Out & About—San Elijo Lagoon Ecological Reserve in Encinitas, California

Out & About

I remember the first time I heard the word Lagoon. Such a funny-sounding word. I was 7 or 8, living in Brigham City, Utah, at the time, and we were going to Lagoon, which was an amusement park in Farmington, 44 miles south of Brigham City and 17 miles north of Salt Lake City.

A couple of weeks ago, grade schools started up again after the end-of-year break, which meant that after-school enrichment programs would be starting up, too. I teach chess in five grade school enrichment programs.

One of the schools that I will be teaching at this term is a new school for me. Whenever I have a new school, I get there early to find parking, check out the neighborhood, get through the school’s security protocols, and find my room. This time, I got there way too early. I think many people were still on end-of-year vacation, so freeway traffic was very light.

As I was driving around the neighborhood looking for photography subjects, I found a little cul-de-sac with lots of brush, trees, and a little trail. Ah, trails. I just can’t resist trails. I parked the car, grabbed my camera, and went for a little hike.

I had not gone too far when I saw a couple of signs:

San Elijo Lagoon in San Diego, California

San Elijo Lagoon in San Diego, CaliforniaPictures copyright 2012 Russel Ray Photos

I saw several rattlesnakes and one mountain lion:

Twin-spotted Rattlesnake

Mountain lion

Pictures copyright 2012 Russel Ray Photos

Sadly, the rattlesnakes and mountain lion that I saw were at the San Diego Zoo the next day. That’s why I love the Zoo and SeaWorld—I get to see wildlife that I would never see otherwise.

I didn’t hike very far because I could see that the trails seemed to go on and on and on. (Hmmmm. Maybe the Energizer Bunny is out there somewhere.) I couldn’t get lost in the menagerie and not make it back to school on time to teach chess to that wildlife known as “rugrats.”

I did come upon a lonely bench, which turned out to be very photogenic:

Lonely bench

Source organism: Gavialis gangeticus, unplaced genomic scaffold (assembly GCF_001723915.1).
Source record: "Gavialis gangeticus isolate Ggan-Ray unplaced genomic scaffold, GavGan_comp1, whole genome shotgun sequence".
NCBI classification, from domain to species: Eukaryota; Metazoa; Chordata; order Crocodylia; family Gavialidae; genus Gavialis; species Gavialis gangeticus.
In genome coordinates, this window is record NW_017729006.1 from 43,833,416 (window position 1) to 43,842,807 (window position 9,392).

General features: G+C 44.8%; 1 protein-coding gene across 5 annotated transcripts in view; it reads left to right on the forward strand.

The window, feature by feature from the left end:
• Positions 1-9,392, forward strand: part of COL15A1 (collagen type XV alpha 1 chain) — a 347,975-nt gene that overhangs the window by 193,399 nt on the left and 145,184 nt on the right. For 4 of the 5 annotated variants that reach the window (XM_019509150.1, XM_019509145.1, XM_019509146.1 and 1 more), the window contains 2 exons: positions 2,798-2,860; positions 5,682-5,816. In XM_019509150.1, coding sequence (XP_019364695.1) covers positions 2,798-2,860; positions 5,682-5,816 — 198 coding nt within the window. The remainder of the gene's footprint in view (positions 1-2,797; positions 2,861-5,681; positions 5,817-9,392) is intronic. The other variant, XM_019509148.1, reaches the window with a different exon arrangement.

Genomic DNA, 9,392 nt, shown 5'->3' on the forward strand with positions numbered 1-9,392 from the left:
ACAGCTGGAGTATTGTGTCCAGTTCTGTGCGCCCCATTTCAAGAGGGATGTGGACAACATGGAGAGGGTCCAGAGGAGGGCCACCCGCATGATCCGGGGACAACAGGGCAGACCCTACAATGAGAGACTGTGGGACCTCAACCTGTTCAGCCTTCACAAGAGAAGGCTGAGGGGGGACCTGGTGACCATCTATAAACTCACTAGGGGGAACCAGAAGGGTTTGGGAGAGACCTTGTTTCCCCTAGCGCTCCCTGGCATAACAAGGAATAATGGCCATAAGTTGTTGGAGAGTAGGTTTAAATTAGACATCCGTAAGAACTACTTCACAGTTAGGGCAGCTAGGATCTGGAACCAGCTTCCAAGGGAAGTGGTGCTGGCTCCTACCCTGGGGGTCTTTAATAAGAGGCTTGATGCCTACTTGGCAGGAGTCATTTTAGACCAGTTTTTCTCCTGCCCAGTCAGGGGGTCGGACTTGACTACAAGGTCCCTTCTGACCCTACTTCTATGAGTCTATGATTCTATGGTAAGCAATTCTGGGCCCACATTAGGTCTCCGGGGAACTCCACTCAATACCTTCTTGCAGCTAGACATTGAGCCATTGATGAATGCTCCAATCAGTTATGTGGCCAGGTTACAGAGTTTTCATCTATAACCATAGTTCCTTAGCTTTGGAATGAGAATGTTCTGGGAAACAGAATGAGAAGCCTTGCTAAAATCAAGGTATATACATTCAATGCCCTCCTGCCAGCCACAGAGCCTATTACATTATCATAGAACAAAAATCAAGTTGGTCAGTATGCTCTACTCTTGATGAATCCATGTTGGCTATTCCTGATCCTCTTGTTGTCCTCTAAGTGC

Lonely bench

Pictures copyright 2012 Russel Ray Photos

When I got home, I used Google Maps to determine that I was on the outer edges of San Elijo Lagoon Ecological Reserve.

Pictures copyright 2012 Russel Ray Photos

San Elijo Lagoon Ecological Reserve is one of the largest remaining coastal wetlands in San Diego County, comprising 915 acres. There are six plant communities within the Reserve: coastal strand, salt marsh, freshwater marsh, riparian scrub, coastal sage scrub, and mixed chaparral. The diversity of wildlife is enormous: more than 300 species of plants, at least 23 species of fish, 26 mammal species, 20 reptiles and amphibians, more than 80 invertebrates, and 300 bird species.

San Elijo Lagoon is part of the Escondido Creek Watershed, comprising about 54,000 acres, stretching from the foothills to the coastline. It includes the last remnants of an imperiled coastal scrub habitat connecting the northern and southern parts of a globally important ecological region. The coastal scrub habitat is vital to the persistence of some of Southern California’s most endangered species, many of which occur nowhere else on Earth.

All of which means that, of course, I shall be making a more extensive visit sometime soon.

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Pictures copyright 2012 Russel Ray Photos

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30 thoughts on “Out & About—San Elijo Lagoon Ecological Reserve in Encinitas, California

          1. orples

            Just give me the word, and I will add you to ‘our’ list. If you’re not sure what ‘list’ … check us out, and you will see what were are up to on our ‘new’ blog.

            http://orples.net/about/ (for list of participants to date — toggle down) You can go to our ‘visiting the neighbors category to see how the Orples operate on a daily basis. Every once in a while, I slide my own stuff in. You are welcome to join us, Russel. We’d love to have you on board. 🙂

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  1. chrllrobb.blog

    Sounds like a great trail to hike. That is as long as I didn’t see any rattlesnakes! Not sure about the mountain lions either, but I think I would rather see the big cat than the snake! 🙂 And the rugrats can be trying too!

    Liked by 1 person

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  2. writeknit

    Chess and wildlife – great post blending 2 seemingly unrelated topics making them interesting individually (of course the puking cracked me up only because I worked in elementary school – been there, had that happen!). Thanks again for another great post.

    Liked by 1 person

    Reply
  3. doronart

    I wish your posts will start first saying something like I am OK…. and then you can show us your great shots you take… I read the signs and said Ho Ho…. and read faster…. Keep up the great work 🙂

    Liked by 1 person

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